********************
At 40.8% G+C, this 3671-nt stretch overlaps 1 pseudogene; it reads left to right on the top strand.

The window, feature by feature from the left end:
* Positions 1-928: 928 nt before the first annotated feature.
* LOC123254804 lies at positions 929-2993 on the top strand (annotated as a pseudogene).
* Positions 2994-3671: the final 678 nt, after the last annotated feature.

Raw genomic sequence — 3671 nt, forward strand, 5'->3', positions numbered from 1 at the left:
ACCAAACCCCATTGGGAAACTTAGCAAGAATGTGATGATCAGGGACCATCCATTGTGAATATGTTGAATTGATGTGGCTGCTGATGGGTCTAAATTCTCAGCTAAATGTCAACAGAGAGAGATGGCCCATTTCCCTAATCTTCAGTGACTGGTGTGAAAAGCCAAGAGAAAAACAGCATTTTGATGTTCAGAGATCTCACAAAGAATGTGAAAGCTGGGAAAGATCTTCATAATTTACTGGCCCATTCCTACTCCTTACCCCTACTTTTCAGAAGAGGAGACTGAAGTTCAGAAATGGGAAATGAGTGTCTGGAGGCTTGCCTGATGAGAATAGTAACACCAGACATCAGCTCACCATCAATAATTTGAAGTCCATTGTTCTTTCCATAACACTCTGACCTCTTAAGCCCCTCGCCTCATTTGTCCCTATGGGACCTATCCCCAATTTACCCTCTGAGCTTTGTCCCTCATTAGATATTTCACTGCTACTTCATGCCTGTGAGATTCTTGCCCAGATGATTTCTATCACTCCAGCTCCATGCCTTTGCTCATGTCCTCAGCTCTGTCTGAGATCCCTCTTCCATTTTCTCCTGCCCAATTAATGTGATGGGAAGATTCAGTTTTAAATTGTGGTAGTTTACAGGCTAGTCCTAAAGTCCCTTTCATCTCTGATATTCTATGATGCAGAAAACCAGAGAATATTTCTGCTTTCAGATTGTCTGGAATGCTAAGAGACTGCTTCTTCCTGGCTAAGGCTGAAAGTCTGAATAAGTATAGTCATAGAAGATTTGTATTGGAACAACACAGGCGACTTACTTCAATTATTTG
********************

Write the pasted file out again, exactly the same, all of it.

At 40.8% G+C, this 3671-nt stretch overlaps 1 pseudogene; it reads left to right on the top strand.

The window, feature by feature from the left end:
* Positions 1-928: 928 nt before the first annotated feature.
* LOC123254804 lies at positions 929-2993 on the top strand (annotated as a pseudogene).
* Positions 2994-3671: the final 678 nt, after the last annotated feature.

Raw genomic sequence — 3671 nt, forward strand, 5'->3', positions numbered from 1 at the left:
ACCAAACCCCATTGGGAAACTTAGCAAGAATGTGATGATCAGGGACCATCCATTGTGAATATGTTGAATTGATGTGGCTGCTGATGGGTCTAAATTCTCAGCTAAATGTCAACAGAGAGAGATGGCCCATTTCCCTAATCTTCAGTGACTGGTGTGAAAAGCCAAGAGAAAAACAGCATTTTGATGTTCAGAGATCTCACAAAGAATGTGAAAGCTGGGAAAGATCTTCATAATTTACTGGCCCATTCCTACTCCTTACCCCTACTTTTCAGAAGAGGAGACTGAAGTTCAGAAATGGGAAATGAGTGTCTGGAGGCTTGCCTGATGAGAATAGTAACACCAGACATCAGCTCACCATCAATAATTTGAAGTCCATTGTTCTTTCCATAACACTCTGACCTCTTAAGCCCCTCGCCTCATTTGTCCCTATGGGACCTATCCCCAATTTACCCTCTGAGCTTTGTCCCTCATTAGATATTTCACTGCTACTTCATGCCTGTGAGATTCTTGCCCAGATGATTTCTATCACTCCAGCTCCATGCCTTTGCTCATGTCCTCAGCTCTGTCTGAGATCCCTCTTCCATTTTCTCCTGCCCAATTAATGTGATGGGAAGATTCAGTTTTAAATTGTGGTAGTTTACAGGCTAGTCCTAAAGTCCCTTTCATCTCTGATATTCTATGATGCAGAAAACCAGAGAATATTTCTGCTTTCAGATTGTCTGGAATGCTAAGAGACTGCTTCTTCCTGGCTAAGGCTGAAAGTCTGAATAAGTATAGTCATAGAAGATTTGTATTGGAACAACACAGGCGACTTACTTCAATTATTTG